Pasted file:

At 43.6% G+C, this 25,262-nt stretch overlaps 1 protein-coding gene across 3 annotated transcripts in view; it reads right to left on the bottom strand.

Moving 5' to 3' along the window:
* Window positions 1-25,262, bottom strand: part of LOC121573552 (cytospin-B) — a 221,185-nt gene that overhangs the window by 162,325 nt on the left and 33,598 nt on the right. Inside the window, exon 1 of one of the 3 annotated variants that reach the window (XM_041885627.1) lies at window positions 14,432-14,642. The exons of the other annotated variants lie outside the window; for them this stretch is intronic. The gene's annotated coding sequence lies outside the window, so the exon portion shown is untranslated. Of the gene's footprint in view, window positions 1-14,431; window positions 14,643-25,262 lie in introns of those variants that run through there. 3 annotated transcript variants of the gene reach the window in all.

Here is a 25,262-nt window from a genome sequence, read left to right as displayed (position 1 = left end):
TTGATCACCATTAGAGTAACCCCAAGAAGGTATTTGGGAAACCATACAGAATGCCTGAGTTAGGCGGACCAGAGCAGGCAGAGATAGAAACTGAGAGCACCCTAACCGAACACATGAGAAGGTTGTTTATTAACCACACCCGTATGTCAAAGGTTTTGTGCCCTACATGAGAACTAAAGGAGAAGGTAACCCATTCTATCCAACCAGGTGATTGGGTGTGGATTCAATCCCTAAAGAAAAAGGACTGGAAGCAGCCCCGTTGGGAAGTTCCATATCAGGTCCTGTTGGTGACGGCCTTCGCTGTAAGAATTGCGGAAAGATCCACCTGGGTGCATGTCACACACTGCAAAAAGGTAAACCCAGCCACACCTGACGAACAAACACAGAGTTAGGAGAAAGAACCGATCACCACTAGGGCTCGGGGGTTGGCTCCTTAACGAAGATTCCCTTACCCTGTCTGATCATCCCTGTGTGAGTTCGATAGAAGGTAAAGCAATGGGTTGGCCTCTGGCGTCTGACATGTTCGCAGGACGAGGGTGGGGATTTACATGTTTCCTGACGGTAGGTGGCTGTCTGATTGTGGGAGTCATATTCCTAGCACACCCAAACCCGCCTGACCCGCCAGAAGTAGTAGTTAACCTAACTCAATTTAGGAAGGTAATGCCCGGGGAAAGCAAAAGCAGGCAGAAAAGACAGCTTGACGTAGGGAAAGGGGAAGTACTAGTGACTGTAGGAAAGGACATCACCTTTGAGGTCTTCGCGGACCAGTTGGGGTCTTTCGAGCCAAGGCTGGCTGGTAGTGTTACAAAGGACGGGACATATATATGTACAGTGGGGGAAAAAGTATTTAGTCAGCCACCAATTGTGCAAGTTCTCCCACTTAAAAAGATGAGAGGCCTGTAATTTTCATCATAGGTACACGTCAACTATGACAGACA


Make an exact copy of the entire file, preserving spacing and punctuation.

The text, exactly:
At 43.6% G+C, this 25,262-nt stretch overlaps 1 protein-coding gene across 3 annotated transcripts in view; it reads right to left on the bottom strand.

Moving 5' to 3' along the window:
* Window positions 1-25,262, bottom strand: part of LOC121573552 (cytospin-B) — a 221,185-nt gene that overhangs the window by 162,325 nt on the left and 33,598 nt on the right. Inside the window, exon 1 of one of the 3 annotated variants that reach the window (XM_041885627.1) lies at window positions 14,432-14,642. The exons of the other annotated variants lie outside the window; for them this stretch is intronic. The gene's annotated coding sequence lies outside the window, so the exon portion shown is untranslated. Of the gene's footprint in view, window positions 1-14,431; window positions 14,643-25,262 lie in introns of those variants that run through there. 3 annotated transcript variants of the gene reach the window in all.

Here is a 25,262-nt window from a genome sequence, read left to right as displayed (position 1 = left end):
TTGATCACCATTAGAGTAACCCCAAGAAGGTATTTGGGAAACCATACAGAATGCCTGAGTTAGGCGGACCAGAGCAGGCAGAGATAGAAACTGAGAGCACCCTAACCGAACACATGAGAAGGTTGTTTATTAACCACACCCGTATGTCAAAGGTTTTGTGCCCTACATGAGAACTAAAGGAGAAGGTAACCCATTCTATCCAACCAGGTGATTGGGTGTGGATTCAATCCCTAAAGAAAAAGGACTGGAAGCAGCCCCGTTGGGAAGTTCCATATCAGGTCCTGTTGGTGACGGCCTTCGCTGTAAGAATTGCGGAAAGATCCACCTGGGTGCATGTCACACACTGCAAAAAGGTAAACCCAGCCACACCTGACGAACAAACACAGAGTTAGGAGAAAGAACCGATCACCACTAGGGCTCGGGGGTTGGCTCCTTAACGAAGATTCCCTTACCCTGTCTGATCATCCCTGTGTGAGTTCGATAGAAGGTAAAGCAATGGGTTGGCCTCTGGCGTCTGACATGTTCGCAGGACGAGGGTGGGGATTTACATGTTTCCTGACGGTAGGTGGCTGTCTGATTGTGGGAGTCATATTCCTAGCACACCCAAACCCGCCTGACCCGCCAGAAGTAGTAGTTAACCTAACTCAATTTAGGAAGGTAATGCCCGGGGAAAGCAAAAGCAGGCAGAAAAGACAGCTTGACGTAGGGAAAGGGGAAGTACTAGTGACTGTAGGAAAGGACATCACCTTTGAGGTCTTCGCGGACCAGTTGGGGTCTTTCGAGCCAAGGCTGGCTGGTAGTGTTACAAAGGACGGGACATATATATGTACAGTGGGGGAAAAAGTATTTAGTCAGCCACCAATTGTGCAAGTTCTCCCACTTAAAAAGATGAGAGGCCTGTAATTTTCATCATAGGTACACGTCAACTATGACAGACA